NPR logo

Astronomers Spot Most Distant Object So Far In The Solar System

  • Download
  • <iframe src="https://www.npr.org/player/embed/455643251/455717485" width="100%" height="290" frameborder="0" scrolling="no" title="NPR embedded audio player">
  • Transcript
Astronomers Spot Most Distant Object So Far In The Solar System

America

Astronomers Spot Most Distant Object So Far In The Solar System

Astronomers Spot Most Distant Object So Far In The Solar System

  • Download
  • <iframe src="https://www.npr.org/player/embed/455643251/455717485" width="100%" height="290" frameborder="0" scrolling="no" title="NPR embedded audio player">
  • Transcript

The new object is one of many dwarf planets orbiting at the edge of the solar system. This artist's conception shows the previous record-holder for distance, a dwarf planet called Eris. ESO/L. Calçada hide caption

toggle caption ESO/L. Calçada

The new object is one of many dwarf planets orbiting at the edge of the solar system. This artist's conception shows the previous record-holder for distance, a dwarf planet called Eris.

ESO/L. Calçada

Astronomers have spotted what they believe to be the most distant object ever seen in our solar system.

The dwarf planet, known for now simply as V774104, is more than 100 times farther from the sun than we are. Astronomers aren't sure what it's doing out there, but they're hoping follow-up studies of its orbit will teach them more.

V774104 was first noticed in mid-October. Astronomer Scott Sheppard and his colleagues were using the Subaru telescope in Hawaii to hunt for faint, distant objects orbiting the sun. Basically they were just pointing the building-sized telescope at random patches of sky to try to catch anything moving out there.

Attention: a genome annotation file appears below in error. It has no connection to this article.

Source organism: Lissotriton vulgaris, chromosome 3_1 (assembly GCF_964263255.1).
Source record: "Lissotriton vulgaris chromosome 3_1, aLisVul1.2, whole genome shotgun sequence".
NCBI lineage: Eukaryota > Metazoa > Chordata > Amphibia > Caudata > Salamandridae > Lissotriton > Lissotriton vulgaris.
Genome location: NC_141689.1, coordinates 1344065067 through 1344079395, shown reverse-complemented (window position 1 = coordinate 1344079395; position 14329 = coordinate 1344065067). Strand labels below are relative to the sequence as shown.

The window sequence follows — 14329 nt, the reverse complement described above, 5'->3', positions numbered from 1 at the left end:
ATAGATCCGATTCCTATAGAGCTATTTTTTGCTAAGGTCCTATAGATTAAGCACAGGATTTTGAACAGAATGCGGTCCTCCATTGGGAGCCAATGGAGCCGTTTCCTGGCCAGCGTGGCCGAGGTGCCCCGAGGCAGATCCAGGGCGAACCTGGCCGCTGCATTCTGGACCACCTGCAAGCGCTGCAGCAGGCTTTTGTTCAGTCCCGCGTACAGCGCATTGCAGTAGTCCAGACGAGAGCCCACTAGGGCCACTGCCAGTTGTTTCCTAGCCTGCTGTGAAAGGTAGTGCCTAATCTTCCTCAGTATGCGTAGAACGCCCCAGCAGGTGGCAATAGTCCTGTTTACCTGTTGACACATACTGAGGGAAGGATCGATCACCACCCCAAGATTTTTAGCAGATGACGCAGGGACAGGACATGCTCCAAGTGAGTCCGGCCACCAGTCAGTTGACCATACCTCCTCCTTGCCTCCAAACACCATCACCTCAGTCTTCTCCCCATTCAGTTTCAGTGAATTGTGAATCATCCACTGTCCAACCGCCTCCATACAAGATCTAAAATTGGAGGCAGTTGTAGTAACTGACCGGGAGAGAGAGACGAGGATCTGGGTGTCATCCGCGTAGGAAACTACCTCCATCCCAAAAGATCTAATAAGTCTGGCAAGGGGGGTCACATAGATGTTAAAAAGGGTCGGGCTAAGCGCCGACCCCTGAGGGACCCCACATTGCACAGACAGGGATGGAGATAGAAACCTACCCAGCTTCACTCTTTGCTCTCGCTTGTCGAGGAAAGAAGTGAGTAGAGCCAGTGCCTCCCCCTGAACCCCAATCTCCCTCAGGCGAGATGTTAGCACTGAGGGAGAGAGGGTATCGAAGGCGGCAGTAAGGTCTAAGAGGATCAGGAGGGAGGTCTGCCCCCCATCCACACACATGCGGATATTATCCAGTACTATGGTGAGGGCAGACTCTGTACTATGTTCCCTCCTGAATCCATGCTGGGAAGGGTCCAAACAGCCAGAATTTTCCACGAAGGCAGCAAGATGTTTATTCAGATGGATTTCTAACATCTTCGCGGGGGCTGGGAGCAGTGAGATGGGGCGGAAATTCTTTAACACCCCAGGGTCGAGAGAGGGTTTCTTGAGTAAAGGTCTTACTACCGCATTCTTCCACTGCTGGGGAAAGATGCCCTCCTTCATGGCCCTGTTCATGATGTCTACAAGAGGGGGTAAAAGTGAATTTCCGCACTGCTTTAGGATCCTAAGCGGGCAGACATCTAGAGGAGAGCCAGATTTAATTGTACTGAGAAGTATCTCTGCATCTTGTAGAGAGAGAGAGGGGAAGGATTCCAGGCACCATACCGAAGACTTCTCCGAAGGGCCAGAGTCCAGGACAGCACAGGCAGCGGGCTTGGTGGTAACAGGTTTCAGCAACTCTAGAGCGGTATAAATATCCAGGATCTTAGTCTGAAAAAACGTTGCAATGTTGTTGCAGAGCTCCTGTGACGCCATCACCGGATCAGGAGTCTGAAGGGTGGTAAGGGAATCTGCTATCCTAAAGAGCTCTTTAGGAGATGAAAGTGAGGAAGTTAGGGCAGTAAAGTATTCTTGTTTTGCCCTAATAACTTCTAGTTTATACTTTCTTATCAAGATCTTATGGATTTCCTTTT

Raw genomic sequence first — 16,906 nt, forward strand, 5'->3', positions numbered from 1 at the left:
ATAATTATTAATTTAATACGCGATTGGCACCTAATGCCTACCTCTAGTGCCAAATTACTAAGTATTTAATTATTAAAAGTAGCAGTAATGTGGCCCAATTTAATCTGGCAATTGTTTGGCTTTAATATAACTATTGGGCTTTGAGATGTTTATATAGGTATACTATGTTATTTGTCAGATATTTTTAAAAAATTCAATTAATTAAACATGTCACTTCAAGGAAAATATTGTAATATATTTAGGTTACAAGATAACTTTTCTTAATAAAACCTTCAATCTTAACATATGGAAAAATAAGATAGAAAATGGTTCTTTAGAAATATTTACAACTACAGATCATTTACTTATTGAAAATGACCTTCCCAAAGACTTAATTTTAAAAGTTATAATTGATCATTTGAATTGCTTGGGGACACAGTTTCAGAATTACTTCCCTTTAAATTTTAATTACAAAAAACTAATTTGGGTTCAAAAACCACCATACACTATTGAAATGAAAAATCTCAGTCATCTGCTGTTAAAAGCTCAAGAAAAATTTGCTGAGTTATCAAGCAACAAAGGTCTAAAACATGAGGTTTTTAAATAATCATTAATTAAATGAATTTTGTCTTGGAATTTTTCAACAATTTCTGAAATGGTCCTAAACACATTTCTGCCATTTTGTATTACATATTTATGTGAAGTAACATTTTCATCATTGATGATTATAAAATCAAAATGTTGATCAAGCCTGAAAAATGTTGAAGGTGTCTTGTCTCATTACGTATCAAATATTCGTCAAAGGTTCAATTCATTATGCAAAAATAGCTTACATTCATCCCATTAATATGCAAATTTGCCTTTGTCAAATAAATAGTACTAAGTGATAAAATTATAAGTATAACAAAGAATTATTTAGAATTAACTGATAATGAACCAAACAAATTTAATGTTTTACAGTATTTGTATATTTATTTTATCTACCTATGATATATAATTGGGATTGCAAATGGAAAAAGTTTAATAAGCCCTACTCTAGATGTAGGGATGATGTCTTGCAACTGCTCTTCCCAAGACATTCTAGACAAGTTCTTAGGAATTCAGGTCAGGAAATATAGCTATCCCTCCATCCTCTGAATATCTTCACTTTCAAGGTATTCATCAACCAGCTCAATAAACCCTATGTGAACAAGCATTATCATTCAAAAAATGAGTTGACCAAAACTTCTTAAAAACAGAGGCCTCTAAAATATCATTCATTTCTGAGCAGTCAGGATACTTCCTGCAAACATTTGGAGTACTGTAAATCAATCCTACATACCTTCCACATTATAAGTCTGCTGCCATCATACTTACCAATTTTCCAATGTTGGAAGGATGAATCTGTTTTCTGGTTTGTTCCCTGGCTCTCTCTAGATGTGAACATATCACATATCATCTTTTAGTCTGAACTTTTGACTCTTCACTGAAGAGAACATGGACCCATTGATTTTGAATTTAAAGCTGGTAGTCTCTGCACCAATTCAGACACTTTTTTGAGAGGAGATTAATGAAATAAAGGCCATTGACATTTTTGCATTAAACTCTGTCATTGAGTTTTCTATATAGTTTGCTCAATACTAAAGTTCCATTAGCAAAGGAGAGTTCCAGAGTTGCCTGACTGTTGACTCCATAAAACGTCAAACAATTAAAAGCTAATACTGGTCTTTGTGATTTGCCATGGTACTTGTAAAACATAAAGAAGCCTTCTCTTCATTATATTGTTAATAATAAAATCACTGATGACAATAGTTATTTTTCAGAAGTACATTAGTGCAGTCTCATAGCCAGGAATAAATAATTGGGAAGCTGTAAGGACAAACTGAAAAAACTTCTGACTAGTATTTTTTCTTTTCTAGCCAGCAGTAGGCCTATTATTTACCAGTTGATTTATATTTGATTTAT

"Generally we're just randomly shooting for the most part, because we don't know where these objects might be," he says.

They recorded loads of pictures. A computer sifted through the images, looking for anything that seemed to be moving. Then the program flagged the interesting photos for follow-up. Sheppard put the data on his laptop and headed home to Washington.

That's when he made the discovery.

"I remember I was flying back on the plane, looking through the data, and I remember when this popped up on the screen, my eyes opened up," he says.

It was just a little pinprick of light, but it was moving slowly across the sky. Doing the math, Sheppard realized this could very well be the most distant thing ever seen in our solar system.

V774104 is "three times farther than Pluto is from the sun," he says.

Astronomers used the Subaru Telescope atop a Hawaiian volcano to spot the distant world. Courtesy of Subaru Telescope, National Astronomical Observatory of Japan (NAOJ) hide caption

toggle caption Courtesy of Subaru Telescope, National Astronomical Observatory of Japan (NAOJ)

Astronomers used the Subaru Telescope atop a Hawaiian volcano to spot the distant world.

Courtesy of Subaru Telescope, National Astronomical Observatory of Japan (NAOJ)

Sheppard announced the discovery Monday at the American Astronomical Society's Division of Planetary Sciences meeting in National Harbor, Maryland.

The new world is tiny, much smaller than our own moon. Sheppard thinks it's probably made of ice. But the real question is how did it get all the way out there?

One theory is a rogue planet was thrown out of the early solar system and dragged this poor little guy along.

"If a large planet formed in our solar system and got tossed out, it could pull objects out with it as it was leaving our solar system and kind of drop objects along the way like Hansel and Gretel," he says.

It's also possible this world came from another star system and ended up around the sun.

Sheppard is trying to find out more by making further observations of the new dwarf planet's orbit. Those observations might also show that it's not quite as far away as initially thought. But even if it doesn't break a record, Sheppard isn't worried.

"This object is basically going to be interesting no matter what we find its orbit to be," he says.

We no longer support commenting on NPR.org stories, but you can find us every day on Facebook, Twitter, email, and many other platforms. Learn more or contact us.